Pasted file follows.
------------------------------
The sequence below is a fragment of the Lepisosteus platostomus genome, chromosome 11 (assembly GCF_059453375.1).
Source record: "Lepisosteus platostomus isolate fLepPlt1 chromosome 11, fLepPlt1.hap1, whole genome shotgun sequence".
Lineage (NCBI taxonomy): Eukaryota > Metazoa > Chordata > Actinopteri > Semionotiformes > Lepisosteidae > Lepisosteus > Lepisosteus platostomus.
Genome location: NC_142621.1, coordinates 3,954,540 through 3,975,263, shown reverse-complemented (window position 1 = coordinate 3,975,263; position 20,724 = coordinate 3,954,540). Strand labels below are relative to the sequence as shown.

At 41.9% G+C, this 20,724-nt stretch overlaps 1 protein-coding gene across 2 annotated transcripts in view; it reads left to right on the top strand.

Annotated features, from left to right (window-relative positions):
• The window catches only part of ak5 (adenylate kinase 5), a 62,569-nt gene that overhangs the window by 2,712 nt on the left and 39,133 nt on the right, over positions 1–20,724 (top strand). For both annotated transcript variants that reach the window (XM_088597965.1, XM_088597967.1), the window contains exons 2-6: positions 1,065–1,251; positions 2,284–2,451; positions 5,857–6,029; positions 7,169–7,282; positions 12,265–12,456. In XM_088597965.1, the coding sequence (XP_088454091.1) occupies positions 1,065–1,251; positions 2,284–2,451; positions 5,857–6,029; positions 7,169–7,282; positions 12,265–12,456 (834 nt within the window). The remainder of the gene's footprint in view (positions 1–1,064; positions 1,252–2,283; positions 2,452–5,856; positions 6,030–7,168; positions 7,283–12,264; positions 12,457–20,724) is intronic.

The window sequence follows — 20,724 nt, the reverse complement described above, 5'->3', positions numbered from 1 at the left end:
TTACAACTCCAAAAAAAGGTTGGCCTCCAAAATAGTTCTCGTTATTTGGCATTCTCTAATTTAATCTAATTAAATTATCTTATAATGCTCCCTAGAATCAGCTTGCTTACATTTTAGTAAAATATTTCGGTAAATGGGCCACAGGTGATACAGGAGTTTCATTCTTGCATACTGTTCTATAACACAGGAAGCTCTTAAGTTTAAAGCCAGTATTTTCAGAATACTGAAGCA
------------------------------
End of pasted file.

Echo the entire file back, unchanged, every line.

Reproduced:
The sequence below is a fragment of the Lepisosteus platostomus genome, chromosome 11 (assembly GCF_059453375.1).
Source record: "Lepisosteus platostomus isolate fLepPlt1 chromosome 11, fLepPlt1.hap1, whole genome shotgun sequence".
Lineage (NCBI taxonomy): Eukaryota > Metazoa > Chordata > Actinopteri > Semionotiformes > Lepisosteidae > Lepisosteus > Lepisosteus platostomus.
Genome location: NC_142621.1, coordinates 3,954,540 through 3,975,263, shown reverse-complemented (window position 1 = coordinate 3,975,263; position 20,724 = coordinate 3,954,540). Strand labels below are relative to the sequence as shown.

At 41.9% G+C, this 20,724-nt stretch overlaps 1 protein-coding gene across 2 annotated transcripts in view; it reads left to right on the top strand.

Annotated features, from left to right (window-relative positions):
• The window catches only part of ak5 (adenylate kinase 5), a 62,569-nt gene that overhangs the window by 2,712 nt on the left and 39,133 nt on the right, over positions 1–20,724 (top strand). For both annotated transcript variants that reach the window (XM_088597965.1, XM_088597967.1), the window contains exons 2-6: positions 1,065–1,251; positions 2,284–2,451; positions 5,857–6,029; positions 7,169–7,282; positions 12,265–12,456. In XM_088597965.1, the coding sequence (XP_088454091.1) occupies positions 1,065–1,251; positions 2,284–2,451; positions 5,857–6,029; positions 7,169–7,282; positions 12,265–12,456 (834 nt within the window). The remainder of the gene's footprint in view (positions 1–1,064; positions 1,252–2,283; positions 2,452–5,856; positions 6,030–7,168; positions 7,283–12,264; positions 12,457–20,724) is intronic.

The window sequence follows — 20,724 nt, the reverse complement described above, 5'->3', positions numbered from 1 at the left end:
TTACAACTCCAAAAAAAGGTTGGCCTCCAAAATAGTTCTCGTTATTTGGCATTCTCTAATTTAATCTAATTAAATTATCTTATAATGCTCCCTAGAATCAGCTTGCTTACATTTTAGTAAAATATTTCGGTAAATGGGCCACAGGTGATACAGGAGTTTCATTCTTGCATACTGTTCTATAACACAGGAAGCTCTTAAGTTTAAAGCCAGTATTTTCAGAATACTGAAGCA